Whalechaser's Musings

No Matter Where You Go...
There You Are
Make the Best of It

Sunday, October 16, 2011

To Know or Not to Know

Suppose there was something big, really big...life-changing in fact, about to happen --- but the outcome could go several ways.

Would you want to know?

If you thought you were powerless to affect it in any way; would you still want to know?

Would you run to a psychic to see what they might offer you in the way of comfort?

Would you poke your head in the sand and plug along, waiting for the inevitable?

How about running away and pretending it just can't happen to you?

Would you busy yourself shoveling sand from one pile to another?

Would you let your imagination run wild with anticipated ecstasy or pain?

Would knowledge help?  Could you learn as much as you can about suspected change and how it could affect your life?

Would you change everything in your current world in anticipation of it?


Would you just enjoy life as it is and enjoy what you have up until it changes?

Just curious...

Friday, October 7, 2011

Digging for Diamonds at Crater of Diamonds State Park

So, if I had a bucket list, which I don't, I suppose spending a day a Crater of Diamonds State Park in Murfreesboro, Arkansas would be somewhere on it.  I know when I was planning to move to Arkansas, more than a few years ago, I was intrigued with this place.  Imagine it, open plowed fields from a defunct privately held diamond mining operation where one can search for and keep any diamonds found.  Many sizable ones have been found too!  The largest on record is the Uncle Sam diamond which was found in 1924 and weighed in at 40.23 carats. This year, so far, the largest recorded find is the Illusion Diamond which was 8.66 carats.  See, you get my drift...or sift...you can find really big stuff here!  But don't get too taken by the history...mostly what is found is pretty small, about the size of a match head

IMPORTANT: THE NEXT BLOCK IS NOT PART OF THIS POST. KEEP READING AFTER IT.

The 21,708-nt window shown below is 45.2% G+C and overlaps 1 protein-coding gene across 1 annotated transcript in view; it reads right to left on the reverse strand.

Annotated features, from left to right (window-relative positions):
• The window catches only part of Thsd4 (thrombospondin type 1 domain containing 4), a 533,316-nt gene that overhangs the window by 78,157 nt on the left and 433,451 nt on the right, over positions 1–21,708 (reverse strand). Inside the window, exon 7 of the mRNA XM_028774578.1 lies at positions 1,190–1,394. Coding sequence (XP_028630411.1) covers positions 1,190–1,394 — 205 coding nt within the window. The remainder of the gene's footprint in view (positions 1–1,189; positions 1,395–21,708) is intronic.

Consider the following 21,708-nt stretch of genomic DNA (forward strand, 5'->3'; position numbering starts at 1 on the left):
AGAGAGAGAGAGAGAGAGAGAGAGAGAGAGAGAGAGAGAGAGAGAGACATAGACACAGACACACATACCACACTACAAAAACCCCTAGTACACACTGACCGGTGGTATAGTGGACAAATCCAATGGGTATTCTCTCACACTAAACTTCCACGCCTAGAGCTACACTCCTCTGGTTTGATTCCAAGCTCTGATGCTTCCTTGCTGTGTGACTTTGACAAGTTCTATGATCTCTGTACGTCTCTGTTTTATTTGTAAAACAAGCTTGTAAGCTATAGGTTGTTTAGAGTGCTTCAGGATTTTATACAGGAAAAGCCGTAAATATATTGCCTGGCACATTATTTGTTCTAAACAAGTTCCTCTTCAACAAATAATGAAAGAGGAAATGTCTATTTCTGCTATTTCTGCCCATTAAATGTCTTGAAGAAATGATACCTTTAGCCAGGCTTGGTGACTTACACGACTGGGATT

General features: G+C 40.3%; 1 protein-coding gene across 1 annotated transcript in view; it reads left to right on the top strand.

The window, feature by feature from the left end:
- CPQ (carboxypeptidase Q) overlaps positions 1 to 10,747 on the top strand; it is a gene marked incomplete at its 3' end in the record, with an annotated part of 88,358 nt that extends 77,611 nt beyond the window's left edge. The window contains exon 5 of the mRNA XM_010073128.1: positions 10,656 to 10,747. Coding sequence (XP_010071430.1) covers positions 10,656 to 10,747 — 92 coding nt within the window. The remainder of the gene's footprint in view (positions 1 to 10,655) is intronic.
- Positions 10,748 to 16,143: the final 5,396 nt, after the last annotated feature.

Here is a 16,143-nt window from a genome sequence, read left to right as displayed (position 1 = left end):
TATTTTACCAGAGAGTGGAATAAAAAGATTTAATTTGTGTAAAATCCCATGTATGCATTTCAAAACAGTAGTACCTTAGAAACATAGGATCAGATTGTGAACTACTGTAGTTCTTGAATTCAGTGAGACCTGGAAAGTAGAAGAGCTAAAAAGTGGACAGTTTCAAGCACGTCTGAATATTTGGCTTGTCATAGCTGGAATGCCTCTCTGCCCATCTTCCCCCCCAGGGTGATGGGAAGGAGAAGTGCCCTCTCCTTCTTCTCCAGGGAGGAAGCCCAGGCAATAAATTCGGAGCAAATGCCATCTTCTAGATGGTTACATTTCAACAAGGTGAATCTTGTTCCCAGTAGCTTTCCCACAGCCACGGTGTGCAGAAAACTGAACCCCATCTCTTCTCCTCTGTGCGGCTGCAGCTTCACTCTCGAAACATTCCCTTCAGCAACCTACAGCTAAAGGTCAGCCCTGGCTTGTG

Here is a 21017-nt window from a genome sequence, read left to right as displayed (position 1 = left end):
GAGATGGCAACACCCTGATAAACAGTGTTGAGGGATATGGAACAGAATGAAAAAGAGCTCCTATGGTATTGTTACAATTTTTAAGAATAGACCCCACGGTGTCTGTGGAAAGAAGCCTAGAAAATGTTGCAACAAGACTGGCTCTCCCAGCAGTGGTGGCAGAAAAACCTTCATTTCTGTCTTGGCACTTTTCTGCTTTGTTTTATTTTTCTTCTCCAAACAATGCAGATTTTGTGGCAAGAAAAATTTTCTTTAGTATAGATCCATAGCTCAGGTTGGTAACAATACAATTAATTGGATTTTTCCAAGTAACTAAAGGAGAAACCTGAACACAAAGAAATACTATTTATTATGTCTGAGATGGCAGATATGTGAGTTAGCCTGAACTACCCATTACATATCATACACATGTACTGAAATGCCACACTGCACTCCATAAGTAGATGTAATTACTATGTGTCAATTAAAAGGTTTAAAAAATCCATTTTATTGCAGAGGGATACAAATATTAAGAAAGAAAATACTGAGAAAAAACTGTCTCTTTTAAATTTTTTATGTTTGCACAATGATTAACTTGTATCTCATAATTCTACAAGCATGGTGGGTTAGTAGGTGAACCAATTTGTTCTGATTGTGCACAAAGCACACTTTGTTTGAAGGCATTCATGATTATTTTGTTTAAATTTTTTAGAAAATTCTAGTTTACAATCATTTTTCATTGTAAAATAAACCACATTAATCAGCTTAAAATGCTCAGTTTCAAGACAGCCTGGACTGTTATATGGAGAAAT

I arrived mid-afternoon Monday and registered at the visitors center...if you wait until 4:00PM you can buy a ticket for access to the field for today and tomorrow.  They give you your first hour free if you do it this way.  After pitching my tent, getting my stuff organized and having some lunch,

(never let it be said that camping has to be Spartan or unappetizing!)

I made my way back to the visitors center to be first in line for the the four o'clock rush.  Turned out it was a line of one...me.  Am I the only one that excited about this place?  Anyway, I went out and walked the fields and discovered it was pretty hot and the sun was quite strong.

I also noticed that there are three distinct ways of searching for diamonds.  The first, which is what I was doing is just walking around the field, poking here and there with a stick and picking up what you find.  The second way is dry sifting.  You bring or rent a sifting contraption, hand shovel and a bench of some sort, pick your spot and begin methodically sifting and looking for your treasure.  I quickly discovered that you get your dirt from one place and sift it into another place.  Don't mix them up or you will be working with the same dirt over and over again.  So I found a spot and started sifting first thing Tuesday morning

Here is the sifter that I rented.  I had not really sifted it enough to say there was nothing in that batch but I think you get the idea... try to get in down to pretty much all the small stuff, if a diamond is not waving at you, try again with another batch!

The third method is wet sifting.  That requires a 5 gallon bucket and a strong back.  You fill the bucket and bring it to the wet sifting stations located throughout the park. and begin a rather arduous task of dipping, turning, jiggling and continuing that for a bit.  Then when the stuff is arranged just so in your sifter, you bring it up and flip it over on a flat surface and see what has accumulated in the center of the batch.  It seems this is the most difficult and strenuous method.  Since the field was very dry I stuck with the dry sifting method.

Actually, before I headed down the the field to search for diamonds on Tuesday, I took a nice little hike on the Little Missouri River trail which is about 1.2 miles long and is half paved and half single track. It was quite enjoyable and I had the entire place to myself!

There were a couple of these bridges over what was supposed to be a small stream, but with the very dry summer that we have had it was just over a dry gully.

When I got to the Little Missouri I frightened a Blue Heron and noticed a gaggle of ducks on the other side of the river out for a morning swim.  Very nice.

I did not find any diamonds.  I did find quite a bit of Jaspar, which is a brownish, smooth almost creamy stone.  Anyway, I was there for the fun of it and I sure did have plenty of that.